In lieu of an abstract, here is a brief excerpt of the content:

With this issue we return to questions about the nature of power and the forms of resistance to it. The leading articles address some of the sites and possible dimensions of resistance to contemporary Imperial power.

Diane Enns draws upon Foucault and Agamben in order to pose a question that is as at once sensitive as it is horrifying: how is it possible that men and women, adults and children, become suicide bombers? She argues that, even as these thinkers provide us with some elements of an answer to this question, the existence of such ‘human explosives’ exposes lacunae in both Foucault’s analyses of power and resistance and Agamben’s analyses of limit-figures of the biopolitical body.

Ian Angus draws upon a rich minoritarian tradition of Canadian social and political thought in order to contest certain key assumptions of Hardt and Negri’s theorisation of Empire and to argue that a politics of place provides one source of resistance to global neo-liberal government. Against the tendency to embrace the logic of capital and dismiss all forms of reterritorialization as reactive and reactionary, he points to some of the ways in which geographical borders set limits to Empire and enable inventive forms of political and cultural reterritorialization.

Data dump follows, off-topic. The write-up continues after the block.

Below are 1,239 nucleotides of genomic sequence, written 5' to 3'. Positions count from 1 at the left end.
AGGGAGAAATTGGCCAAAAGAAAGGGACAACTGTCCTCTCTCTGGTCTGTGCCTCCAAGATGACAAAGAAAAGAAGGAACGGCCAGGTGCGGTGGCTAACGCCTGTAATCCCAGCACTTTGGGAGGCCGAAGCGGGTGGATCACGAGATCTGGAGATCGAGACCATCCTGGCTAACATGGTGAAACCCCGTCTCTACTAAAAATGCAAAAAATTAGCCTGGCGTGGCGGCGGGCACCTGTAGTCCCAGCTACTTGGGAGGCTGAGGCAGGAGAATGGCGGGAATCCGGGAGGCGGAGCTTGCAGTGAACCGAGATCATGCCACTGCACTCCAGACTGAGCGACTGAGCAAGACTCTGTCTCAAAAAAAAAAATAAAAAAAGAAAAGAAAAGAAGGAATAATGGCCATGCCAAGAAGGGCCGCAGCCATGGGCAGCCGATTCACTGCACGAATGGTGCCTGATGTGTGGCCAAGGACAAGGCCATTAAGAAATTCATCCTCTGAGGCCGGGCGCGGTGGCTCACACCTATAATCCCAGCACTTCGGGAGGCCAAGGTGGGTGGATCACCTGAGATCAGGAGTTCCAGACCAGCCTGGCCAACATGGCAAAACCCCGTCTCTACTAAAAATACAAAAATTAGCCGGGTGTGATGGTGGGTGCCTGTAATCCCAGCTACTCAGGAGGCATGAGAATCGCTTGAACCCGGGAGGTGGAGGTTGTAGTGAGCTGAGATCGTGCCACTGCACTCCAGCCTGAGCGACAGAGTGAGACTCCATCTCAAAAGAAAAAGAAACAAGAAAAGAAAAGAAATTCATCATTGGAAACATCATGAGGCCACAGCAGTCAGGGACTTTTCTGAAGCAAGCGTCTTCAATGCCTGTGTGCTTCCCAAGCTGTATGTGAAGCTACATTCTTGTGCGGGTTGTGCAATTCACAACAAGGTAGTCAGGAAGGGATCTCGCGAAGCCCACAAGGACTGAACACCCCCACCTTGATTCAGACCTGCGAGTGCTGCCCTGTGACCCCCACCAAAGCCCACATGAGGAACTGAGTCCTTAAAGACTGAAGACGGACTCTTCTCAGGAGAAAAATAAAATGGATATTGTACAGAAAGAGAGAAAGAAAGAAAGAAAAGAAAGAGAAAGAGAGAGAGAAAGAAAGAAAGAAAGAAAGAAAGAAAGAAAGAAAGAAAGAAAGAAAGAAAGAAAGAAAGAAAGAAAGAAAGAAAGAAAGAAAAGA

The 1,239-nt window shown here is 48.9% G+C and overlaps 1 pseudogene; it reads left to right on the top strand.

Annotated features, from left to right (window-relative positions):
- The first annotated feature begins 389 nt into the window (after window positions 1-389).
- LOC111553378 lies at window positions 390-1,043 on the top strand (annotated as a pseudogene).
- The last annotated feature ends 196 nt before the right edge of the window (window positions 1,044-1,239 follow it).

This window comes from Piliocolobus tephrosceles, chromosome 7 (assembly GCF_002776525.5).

Richard Smith draws upon Jean Epstein’s natural philosophy of cinema and William Connolly’s Neuropolitics: Thinking, Culture, Speed in order to argue for a new kind of cinematic political philosophy. Taking up Connolly’s insistence that democratic political theory must come to terms with the speed of contemporary life, Smith argues that his advocacy of a decentred cosmopolitanism might be productively applied to the pervasive phenomena of contemporary screen culture. He suggests that a cosmopolitanism based on cinematic experimentalism might provide a means to link the natural and the political philosophy of film.

In the reviews section

William E. Connolly reviews Antonio Damasio, Looking For Spinoza: Joy, Sorrow And The Feeling Brain and Jonathan Israel, Radical Enlightenment: Philosophy And The Making Of Modernity, 1650-1750.

David Owen reviews Bonnie Honig, Democracy and the Foreigner.

Diana Coole reviews Wendy Brown, Politics Out of History.

Joel Olson reviews Catherine A. Holland, The Body Politic: Foundings, Citizenship, and Difference in the American Political Imagination.

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